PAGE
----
• Journal Article

To house or not to house: The effects of providing housing to homeless substance abusers in treatment

Citation

Milby, J. B., Schumacher, J. E., Wallace, D., Freedman, M. J., & Vuchinich, R. E. (2005). To house or not to house: The effects of providing housing to homeless substance abusers in treatment. American Journal of Public Health, 95(7), 1259-1265. DOI: 10.2105/AJPH.2004.039743

Abstract

Objectives. Housing typically is not provided to homeless persons during drug abuse treatment. We examined how treatment outcomes were affected under 3 different housing provision conditions.

Methods. We studied 196 cocaine-dependent participants who received day treatment and no housing (NH), housing contingent on drug abstinence (ACH), or housing not contingent on abstinence (NACH). Drug use was monitored with urine testing.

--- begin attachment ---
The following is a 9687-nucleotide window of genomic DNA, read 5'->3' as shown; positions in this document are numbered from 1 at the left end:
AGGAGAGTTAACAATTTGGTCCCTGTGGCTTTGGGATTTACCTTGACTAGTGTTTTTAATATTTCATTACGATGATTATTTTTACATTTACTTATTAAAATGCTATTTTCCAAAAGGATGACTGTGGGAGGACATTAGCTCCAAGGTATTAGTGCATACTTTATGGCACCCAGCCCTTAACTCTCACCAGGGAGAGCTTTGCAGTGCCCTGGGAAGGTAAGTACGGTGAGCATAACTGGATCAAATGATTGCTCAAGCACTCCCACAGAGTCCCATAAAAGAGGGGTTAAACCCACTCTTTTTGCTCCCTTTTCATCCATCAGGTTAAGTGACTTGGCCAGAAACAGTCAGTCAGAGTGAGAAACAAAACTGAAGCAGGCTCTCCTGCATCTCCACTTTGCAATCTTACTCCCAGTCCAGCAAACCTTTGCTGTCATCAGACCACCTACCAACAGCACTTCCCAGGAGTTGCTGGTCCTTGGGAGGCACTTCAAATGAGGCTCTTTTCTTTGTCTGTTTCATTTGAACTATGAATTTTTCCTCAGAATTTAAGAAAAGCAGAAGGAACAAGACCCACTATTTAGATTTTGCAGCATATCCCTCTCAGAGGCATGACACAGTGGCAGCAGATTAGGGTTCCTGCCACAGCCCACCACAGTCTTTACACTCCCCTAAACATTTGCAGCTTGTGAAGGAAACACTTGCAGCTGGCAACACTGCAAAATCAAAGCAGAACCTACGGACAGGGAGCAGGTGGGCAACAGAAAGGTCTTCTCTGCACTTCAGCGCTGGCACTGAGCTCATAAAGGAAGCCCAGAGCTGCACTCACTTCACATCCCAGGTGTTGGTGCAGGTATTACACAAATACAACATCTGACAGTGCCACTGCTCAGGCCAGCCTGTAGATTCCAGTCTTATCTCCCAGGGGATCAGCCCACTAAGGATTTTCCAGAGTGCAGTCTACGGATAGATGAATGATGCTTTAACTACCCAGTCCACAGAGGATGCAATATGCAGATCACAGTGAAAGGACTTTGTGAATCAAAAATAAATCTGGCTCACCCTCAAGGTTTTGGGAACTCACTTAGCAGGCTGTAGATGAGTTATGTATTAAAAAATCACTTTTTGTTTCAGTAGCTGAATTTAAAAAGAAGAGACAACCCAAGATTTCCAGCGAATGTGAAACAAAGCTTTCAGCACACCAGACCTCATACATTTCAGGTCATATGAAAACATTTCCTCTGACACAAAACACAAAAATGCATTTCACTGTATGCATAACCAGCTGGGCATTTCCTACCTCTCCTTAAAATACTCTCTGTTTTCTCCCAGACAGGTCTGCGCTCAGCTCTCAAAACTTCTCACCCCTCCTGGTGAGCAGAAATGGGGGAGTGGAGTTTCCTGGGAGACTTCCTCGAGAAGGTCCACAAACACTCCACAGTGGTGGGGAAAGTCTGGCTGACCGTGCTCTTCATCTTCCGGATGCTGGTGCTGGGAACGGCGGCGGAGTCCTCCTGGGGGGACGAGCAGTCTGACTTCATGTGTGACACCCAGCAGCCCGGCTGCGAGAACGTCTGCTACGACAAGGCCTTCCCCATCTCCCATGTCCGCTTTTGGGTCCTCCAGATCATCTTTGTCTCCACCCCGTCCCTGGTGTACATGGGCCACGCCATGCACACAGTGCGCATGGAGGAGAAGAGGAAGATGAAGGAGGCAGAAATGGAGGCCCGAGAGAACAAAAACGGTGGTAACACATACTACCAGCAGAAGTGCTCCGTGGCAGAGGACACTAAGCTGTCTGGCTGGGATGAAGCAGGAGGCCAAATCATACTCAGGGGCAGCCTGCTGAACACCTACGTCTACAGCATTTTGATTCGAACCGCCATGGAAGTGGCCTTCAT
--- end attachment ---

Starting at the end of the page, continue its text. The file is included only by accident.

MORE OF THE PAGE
Results. The ACH group had a higher prevalence of drug abstinence than the NACH group (after control for treatment attendance), which in turn had a higher prevalence than the NH group. All 3 groups showed significant improvement in maintaining employment and housing.

Conclusions. The results of this and previous trials indicate that providing abstinence-contingent housing to homeless substance abusers in treatment is an efficacious, effective, and practical intervention. Programs to provide such housing should be considered in policy initiatives.